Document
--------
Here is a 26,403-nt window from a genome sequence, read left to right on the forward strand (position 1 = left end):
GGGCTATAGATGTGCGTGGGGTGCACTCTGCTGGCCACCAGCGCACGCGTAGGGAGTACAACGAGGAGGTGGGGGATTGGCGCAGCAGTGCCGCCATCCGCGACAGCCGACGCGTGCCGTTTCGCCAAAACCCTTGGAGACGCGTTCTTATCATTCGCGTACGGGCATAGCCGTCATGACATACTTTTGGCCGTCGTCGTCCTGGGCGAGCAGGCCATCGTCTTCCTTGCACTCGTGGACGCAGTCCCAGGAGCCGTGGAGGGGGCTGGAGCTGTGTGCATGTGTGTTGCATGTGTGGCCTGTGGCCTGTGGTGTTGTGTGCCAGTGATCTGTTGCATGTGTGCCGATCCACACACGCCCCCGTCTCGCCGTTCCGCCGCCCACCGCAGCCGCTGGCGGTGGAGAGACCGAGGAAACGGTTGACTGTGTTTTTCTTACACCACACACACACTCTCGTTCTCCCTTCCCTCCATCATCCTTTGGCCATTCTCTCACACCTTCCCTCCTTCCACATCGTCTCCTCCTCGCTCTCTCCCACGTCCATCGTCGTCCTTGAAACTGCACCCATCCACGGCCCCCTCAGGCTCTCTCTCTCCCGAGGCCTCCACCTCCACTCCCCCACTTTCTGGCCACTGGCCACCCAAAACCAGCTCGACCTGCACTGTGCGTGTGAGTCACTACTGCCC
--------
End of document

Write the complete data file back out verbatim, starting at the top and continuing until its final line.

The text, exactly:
Here is a 26,403-nt window from a genome sequence, read left to right on the forward strand (position 1 = left end):
GGGCTATAGATGTGCGTGGGGTGCACTCTGCTGGCCACCAGCGCACGCGTAGGGAGTACAACGAGGAGGTGGGGGATTGGCGCAGCAGTGCCGCCATCCGCGACAGCCGACGCGTGCCGTTTCGCCAAAACCCTTGGAGACGCGTTCTTATCATTCGCGTACGGGCATAGCCGTCATGACATACTTTTGGCCGTCGTCGTCCTGGGCGAGCAGGCCATCGTCTTCCTTGCACTCGTGGACGCAGTCCCAGGAGCCGTGGAGGGGGCTGGAGCTGTGTGCATGTGTGTTGCATGTGTGGCCTGTGGCCTGTGGTGTTGTGTGCCAGTGATCTGTTGCATGTGTGCCGATCCACACACGCCCCCGTCTCGCCGTTCCGCCGCCCACCGCAGCCGCTGGCGGTGGAGAGACCGAGGAAACGGTTGACTGTGTTTTTCTTACACCACACACACACTCTCGTTCTCCCTTCCCTCCATCATCCTTTGGCCATTCTCTCACACCTTCCCTCCTTCCACATCGTCTCCTCCTCGCTCTCTCCCACGTCCATCGTCGTCCTTGAAACTGCACCCATCCACGGCCCCCTCAGGCTCTCTCTCTCCCGAGGCCTCCACCTCCACTCCCCCACTTTCTGGCCACTGGCCACCCAAAACCAGCTCGACCTGCACTGTGCGTGTGAGTCACTACTGCCC